Prince #2: Come

Prince #2: Come

Let’s be clear: Come is pathologically, hilariously blunt in its sexual language. On the title track, we go from Prince telling a woman he’s going to ejaculate, variously, in her hair AND her eye (forewarned is forearmed, I guess) to saying “it’s no wonder there’s a puddle there” to what can be the only appearance ever of the word “tallywhacker” in an R&B song. “Come” (the song) is juvenile, ham-handed, often just plain gross, and I love it. It’s maybe one of the best-produced songs in Prince’s discography, and therefore a key to the rest of the album.

Where The Black Album was a brittle-sounding, mostly electronic scrapbook, Come is gorgeously produced from end to end, full of warm bass and stunningly arranged horns. It’s also not entirely about fucking: there’s the thoughtful “Race,” the full-on rave track “Loose!”, and “Solo,” a lyrical collaboration with M. Butterfly librettist David Henry Hwang. Prince put it out as a contract-fulfiller with Warner Bros., did no publicity for it, and almost immediately disowned it. Yet when you listen to Come, you can hear the work and care that went into it. It’s an album equally at home with being filthy and quiet, puerile  and thoughtful. Two years earlier, on “My Name Is Prince,” Prince shout-rapped, “I got two sides/And they’re both friends!” This, more than anything, is the sharpest self-assessment in the man’s entire catalog. Come is the embodiment of that. Despite his public attitude toward the album, I suspect Prince took a rightful pride in the album: he’d later include more than half the tracks in a TV special that was supposed to be promoting 1995’s The Gold Experience.

One note: if you do listen to Come, maybe don’t do it at work, or around someone you don’t know intimately. And if you do listen with an intimate friend, a fun game is to see how long you can maintain eye contact through the final track, “Orgasm,” which is a minute and thirty-nine seconds of Vanity either having an orgasm or faking one really loudly.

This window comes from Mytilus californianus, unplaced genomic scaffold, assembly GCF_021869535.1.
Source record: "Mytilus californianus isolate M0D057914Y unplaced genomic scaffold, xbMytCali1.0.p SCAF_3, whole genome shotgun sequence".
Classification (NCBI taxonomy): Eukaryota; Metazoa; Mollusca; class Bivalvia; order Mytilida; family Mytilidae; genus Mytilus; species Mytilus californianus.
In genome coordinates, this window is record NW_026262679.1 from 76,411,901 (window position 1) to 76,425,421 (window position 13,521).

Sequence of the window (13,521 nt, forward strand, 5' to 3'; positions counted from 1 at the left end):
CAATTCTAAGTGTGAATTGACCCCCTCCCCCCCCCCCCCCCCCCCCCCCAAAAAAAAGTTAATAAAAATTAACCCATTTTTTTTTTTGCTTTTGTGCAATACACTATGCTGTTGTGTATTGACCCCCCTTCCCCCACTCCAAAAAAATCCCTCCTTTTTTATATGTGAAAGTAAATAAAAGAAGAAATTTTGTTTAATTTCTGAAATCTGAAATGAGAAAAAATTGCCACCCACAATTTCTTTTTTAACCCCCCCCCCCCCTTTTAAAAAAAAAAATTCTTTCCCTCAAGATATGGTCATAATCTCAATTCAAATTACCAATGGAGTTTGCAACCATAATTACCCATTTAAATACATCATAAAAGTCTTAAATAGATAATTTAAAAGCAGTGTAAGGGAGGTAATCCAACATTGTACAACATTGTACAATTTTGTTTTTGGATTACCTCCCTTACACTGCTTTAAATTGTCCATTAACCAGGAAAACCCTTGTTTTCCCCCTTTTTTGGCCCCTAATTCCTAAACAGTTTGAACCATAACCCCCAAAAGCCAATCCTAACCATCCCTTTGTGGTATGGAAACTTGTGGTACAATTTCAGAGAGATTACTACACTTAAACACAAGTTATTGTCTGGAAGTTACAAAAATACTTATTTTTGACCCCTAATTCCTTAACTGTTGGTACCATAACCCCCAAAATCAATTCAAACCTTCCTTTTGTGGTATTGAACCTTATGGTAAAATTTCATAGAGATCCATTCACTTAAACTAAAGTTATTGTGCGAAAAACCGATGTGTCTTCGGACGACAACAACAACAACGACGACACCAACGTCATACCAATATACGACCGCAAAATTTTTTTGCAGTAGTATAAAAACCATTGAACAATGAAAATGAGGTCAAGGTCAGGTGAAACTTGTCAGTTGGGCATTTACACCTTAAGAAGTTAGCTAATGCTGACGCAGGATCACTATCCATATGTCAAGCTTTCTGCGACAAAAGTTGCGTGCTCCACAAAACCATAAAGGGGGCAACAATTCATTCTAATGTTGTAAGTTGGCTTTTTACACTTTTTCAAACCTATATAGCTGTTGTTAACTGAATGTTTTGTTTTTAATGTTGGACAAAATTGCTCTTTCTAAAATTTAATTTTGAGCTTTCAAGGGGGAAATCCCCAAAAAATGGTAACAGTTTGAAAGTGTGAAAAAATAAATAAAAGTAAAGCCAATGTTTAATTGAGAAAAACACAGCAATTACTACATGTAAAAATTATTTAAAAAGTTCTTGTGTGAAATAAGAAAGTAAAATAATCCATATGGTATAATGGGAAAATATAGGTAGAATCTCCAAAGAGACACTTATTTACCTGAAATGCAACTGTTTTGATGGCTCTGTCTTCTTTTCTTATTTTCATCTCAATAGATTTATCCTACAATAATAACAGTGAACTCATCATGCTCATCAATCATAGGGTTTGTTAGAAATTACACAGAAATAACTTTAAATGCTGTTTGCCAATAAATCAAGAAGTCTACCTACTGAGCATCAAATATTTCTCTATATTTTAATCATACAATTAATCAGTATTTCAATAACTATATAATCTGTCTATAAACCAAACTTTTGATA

Stray Observations:

  • I would argue that Come, along with maybe The Truth, is the most consistent-sounding album of Prince’s post-1999 career. The production, now 23 years later, sounds absolutely warm and vital, with deep grooves on every song, and probably the best-sounding computer drum tracks of the man’s career. (New Power Generation drummer Michael B does add real drums to a few tracks, though he’s also the most machine-like musician of any of Prince’s players.) Check out, in particular, “Space,” which has a mid-tempo drum track (Caissie thinks it sounds like something off a Beck song) but a bouncy, peak-era Motown bass line played by Prince himself.
  • I cannot believe I just typed the words “deep grooves,” but there you have it.
  • I do think it’s telling that Come and The Black Album — the two albums Prince disowned most vocally (we’ll get to Old Friends 4 Sale soon enough) — are also his most revealing. With The Black Album, he was clearly freaked out at the thought of admitting drug use after being such a public teetotaler. With Come, I think it’s less the idea of talking about sex (I mean, it’s Prince) than the incredible specificity of some of it. Then there’s the “Papa,” a detailed lyric about child abuse wrapped uncomfortably in a blues shuffle. Prince was a performer who had no problem singing about oral sex or wearing assless pants; vulnerability was less comfortable for him.
  • Sample lyric from “Come”: Lickin’ you inside/Outside/All sides/With my tongue in the crease/Baby, I go ’round/When I go down. Who was singing about ass-eating in 1994? Prince, once again ahead of the curve!

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